A GENUINE MIRACLE OF NATURE * La Mujer Barbuda by Jusepe de Ribera

Since returning from our fabulous four day SpainLifestyle Renaissance Road Trip, lots of my friends and colleagues have been asking me as to what was the highlight of this trip?

While there were lots of personally funny highlights, from an artistic and academic point of view, I suppose it was finally being able to get up close and personal to the painting La Mujer Barbuda by Jusepe de Ribera at the Prado Museum in Madrid. It had recently been moved to the Prado from the Museo Fundación Lerma at the Hospital de Tavera in Toledo.

Essay by Karla Darocas, Hons.B.A. for SpainLifestyle.com  
Copyright KarlaDarocas.com

Ribera created this work in 1631, as a commission for the Viceroy of Naples, Fernando Afán de Ribera y Enríquez (1583-1637), who was a collector of academic and scientific wonders. This painting was part of his personal inventory but was sold in Genoa upon his death.

Eventually, the painting passed by inheritance to the Duke of Medinaceli's collection. Then in 1808, at the beginning of the Napoleonic war, it was taken and exhibited at the Napoleon Museum in Paris.

Five years later, by order of Louis XVIII, the painting was returned to Spain, although it was not until 1829 when it was recovered by its rightful owners and once again became the property of Medinacile collection.

Full painting


The Viceroy of Naples, upon learning of the existence of a bearded woman living not too far away, personally invited her to his palace in Naples to be portrayed by his favourite painter -  Ribera.

This painting actually tells its own story engraved on the face of the tombstones that can be seen on the right of the frame. The long inscription written in Latin gives us many details and insights.

It is entitled "The great miracle of nature".

It goes on to say that this bearded woman was named Magdalena Ventura and she was born in Accumoli in the Italian region of Abruzzo. At the time of posing for this painting (1631) she was age of 52 and she is with her husband, Felici di Amici, and the youngest of their three children.

The text also reads that Magdalena moved to Naples at age 37 and it was at this time that her beard and body hair began to grow. She also accumulated other symptoms of masculinization such as baldness and a deep voice.

Many scholars and scientists have classified this woman as having a hormonal imbalance called hirsutism.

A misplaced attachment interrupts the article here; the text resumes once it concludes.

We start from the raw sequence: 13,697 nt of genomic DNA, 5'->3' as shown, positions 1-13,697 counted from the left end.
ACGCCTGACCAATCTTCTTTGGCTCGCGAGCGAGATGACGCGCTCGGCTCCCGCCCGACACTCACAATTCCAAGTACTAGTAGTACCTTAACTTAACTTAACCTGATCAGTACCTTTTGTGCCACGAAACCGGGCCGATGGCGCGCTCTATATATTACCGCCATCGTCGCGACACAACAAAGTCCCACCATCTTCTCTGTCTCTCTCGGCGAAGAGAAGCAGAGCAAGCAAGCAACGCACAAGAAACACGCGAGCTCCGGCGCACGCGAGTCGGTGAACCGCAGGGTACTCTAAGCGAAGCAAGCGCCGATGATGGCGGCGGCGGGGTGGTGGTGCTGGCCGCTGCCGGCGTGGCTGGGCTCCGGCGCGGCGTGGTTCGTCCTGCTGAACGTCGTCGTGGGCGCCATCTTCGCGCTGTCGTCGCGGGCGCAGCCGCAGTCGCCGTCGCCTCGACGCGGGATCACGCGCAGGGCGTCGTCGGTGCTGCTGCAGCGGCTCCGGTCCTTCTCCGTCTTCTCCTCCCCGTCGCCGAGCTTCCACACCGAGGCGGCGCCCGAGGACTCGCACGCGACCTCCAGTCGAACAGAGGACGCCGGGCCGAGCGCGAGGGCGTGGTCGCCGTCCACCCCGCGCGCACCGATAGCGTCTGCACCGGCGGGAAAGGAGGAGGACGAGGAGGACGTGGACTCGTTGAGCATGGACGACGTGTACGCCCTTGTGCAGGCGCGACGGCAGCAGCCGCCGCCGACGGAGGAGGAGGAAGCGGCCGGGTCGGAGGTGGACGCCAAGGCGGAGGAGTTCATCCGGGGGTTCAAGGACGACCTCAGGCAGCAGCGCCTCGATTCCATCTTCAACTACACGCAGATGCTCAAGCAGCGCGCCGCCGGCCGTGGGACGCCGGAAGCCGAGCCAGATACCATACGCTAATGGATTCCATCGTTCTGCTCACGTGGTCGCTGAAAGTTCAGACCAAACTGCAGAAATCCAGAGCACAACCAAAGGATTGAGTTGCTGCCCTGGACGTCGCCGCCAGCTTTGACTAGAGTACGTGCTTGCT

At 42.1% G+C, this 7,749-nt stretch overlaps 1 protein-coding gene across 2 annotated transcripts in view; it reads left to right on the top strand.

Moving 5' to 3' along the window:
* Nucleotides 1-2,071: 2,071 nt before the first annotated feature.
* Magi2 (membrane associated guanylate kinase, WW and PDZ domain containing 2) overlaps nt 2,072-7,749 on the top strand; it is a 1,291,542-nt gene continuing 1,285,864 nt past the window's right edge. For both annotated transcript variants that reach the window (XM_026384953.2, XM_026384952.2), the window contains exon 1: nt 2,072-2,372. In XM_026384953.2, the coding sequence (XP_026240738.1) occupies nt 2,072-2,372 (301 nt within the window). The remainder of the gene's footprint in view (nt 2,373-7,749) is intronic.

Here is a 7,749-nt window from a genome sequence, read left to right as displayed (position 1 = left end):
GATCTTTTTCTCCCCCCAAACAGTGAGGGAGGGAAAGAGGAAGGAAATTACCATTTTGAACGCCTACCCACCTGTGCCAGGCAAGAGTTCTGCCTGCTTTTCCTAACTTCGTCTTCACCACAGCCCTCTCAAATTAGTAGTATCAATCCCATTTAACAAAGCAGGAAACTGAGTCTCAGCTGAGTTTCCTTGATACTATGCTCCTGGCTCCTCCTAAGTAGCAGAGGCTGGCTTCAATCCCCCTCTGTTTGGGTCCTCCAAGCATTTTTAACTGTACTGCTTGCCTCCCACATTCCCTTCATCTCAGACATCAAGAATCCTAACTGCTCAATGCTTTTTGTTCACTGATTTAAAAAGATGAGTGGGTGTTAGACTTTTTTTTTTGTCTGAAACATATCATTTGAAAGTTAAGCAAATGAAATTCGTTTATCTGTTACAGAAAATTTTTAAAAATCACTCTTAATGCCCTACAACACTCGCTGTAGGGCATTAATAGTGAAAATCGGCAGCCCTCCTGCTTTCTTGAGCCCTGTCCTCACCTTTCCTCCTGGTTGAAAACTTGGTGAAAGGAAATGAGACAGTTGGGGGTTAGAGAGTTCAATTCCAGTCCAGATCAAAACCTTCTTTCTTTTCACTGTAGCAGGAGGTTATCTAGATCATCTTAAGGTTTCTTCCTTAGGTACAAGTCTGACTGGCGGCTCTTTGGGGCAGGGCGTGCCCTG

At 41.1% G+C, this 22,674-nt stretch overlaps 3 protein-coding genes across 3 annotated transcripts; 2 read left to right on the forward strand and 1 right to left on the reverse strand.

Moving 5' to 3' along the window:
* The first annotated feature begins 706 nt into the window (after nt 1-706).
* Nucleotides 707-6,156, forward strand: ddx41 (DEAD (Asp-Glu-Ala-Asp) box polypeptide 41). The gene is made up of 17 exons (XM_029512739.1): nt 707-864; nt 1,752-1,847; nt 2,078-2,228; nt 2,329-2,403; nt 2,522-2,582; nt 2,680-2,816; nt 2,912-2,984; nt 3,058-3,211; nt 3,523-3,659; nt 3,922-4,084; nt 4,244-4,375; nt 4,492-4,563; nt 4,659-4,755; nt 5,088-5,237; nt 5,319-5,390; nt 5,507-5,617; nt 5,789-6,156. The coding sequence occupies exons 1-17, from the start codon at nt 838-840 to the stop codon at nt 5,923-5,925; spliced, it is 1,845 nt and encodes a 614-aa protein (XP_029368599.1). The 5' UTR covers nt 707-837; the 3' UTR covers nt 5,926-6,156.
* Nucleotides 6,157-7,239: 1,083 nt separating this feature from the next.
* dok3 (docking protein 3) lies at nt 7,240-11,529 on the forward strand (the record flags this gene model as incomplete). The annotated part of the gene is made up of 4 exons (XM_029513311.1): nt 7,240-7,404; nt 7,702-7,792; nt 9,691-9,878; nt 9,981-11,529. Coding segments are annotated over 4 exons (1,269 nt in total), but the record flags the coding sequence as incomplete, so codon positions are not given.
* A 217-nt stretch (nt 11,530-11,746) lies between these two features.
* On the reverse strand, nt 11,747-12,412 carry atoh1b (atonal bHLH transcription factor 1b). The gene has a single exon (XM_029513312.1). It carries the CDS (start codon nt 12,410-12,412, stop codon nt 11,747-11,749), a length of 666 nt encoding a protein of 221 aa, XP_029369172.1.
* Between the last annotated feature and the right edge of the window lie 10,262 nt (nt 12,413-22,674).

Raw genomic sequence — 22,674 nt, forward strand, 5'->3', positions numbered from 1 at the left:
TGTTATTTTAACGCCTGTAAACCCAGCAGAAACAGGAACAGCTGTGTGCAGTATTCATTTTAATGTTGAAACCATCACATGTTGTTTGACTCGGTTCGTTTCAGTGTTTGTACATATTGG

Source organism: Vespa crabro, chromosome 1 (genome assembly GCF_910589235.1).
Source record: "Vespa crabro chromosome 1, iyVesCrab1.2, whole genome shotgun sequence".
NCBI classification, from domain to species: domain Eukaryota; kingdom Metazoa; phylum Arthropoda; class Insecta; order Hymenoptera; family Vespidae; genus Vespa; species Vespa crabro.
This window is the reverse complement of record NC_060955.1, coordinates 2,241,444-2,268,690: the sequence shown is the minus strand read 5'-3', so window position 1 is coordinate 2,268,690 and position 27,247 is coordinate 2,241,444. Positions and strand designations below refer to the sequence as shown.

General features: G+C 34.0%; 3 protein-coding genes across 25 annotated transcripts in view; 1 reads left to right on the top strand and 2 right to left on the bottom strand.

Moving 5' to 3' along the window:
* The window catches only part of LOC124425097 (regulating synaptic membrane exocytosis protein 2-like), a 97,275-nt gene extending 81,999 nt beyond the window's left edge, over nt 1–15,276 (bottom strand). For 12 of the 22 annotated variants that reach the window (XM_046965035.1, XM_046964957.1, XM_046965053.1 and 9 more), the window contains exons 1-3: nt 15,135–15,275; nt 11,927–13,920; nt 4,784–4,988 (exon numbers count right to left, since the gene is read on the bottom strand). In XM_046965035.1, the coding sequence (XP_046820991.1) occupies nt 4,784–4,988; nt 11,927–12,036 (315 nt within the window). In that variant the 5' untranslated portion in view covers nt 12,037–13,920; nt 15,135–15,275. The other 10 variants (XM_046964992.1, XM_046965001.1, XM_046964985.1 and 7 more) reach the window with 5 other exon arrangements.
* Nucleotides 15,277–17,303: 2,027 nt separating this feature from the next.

For those of you who have studied Ribera with me, will know that he was a stickler for reproducing nature to its purest form. This painting thus demonstrates the artist's concern to offer a truthful record of Magdalena as a phenomenon of nature, which was undoubtedly what the client wanted. Ribera’s alternate goal at the same time was also to create a work of art that would bring him some extra notoriety.

Ribera's effort to pursue a naturalistic form of super realism must have been quite awesome to the viewers of that era. Today, we are so accustomed to seeing closeups in films and photographs, but for 17th century citizens, Ribera's paintings must have really shocked their sensibilities. Heck, Ribera's paintings are still quite shocking to the senses to this day!

The technical details are of course fascinating, especially when you think about the quality of the paint brushes in this era were just horse tail hair wrapped onto a stick.

In keeping with the current Baroque trend to showcase the subject in dramatic lighting, the background is kept dark and shallow, almost neutral except for the bit of depth at the bottom.

Ribera highlights Magdalena's manliness to perfection with her long full beard, black and course and bushy eyebrows. She is as tall as her husband, who stands behind her in half shadow.

Her hands are strong as she holds her child to her breast.  On first glance, you don’t actually notice her breast, but there it is popping out of her blouse. Unlike other mothers who sit down while breastfeeding, Ribera has Magdalena standing perhaps to showcase her strength or masculine qualities.

However, Ribera does wish to reinforce to us, the viewers, that Magdalena is indeed a woman and a mother. She is portrayed in a long dress with an apron that has a trim, which is finely crocheted. She has a wedding band, worn on the index finger, which was not unusual at this time.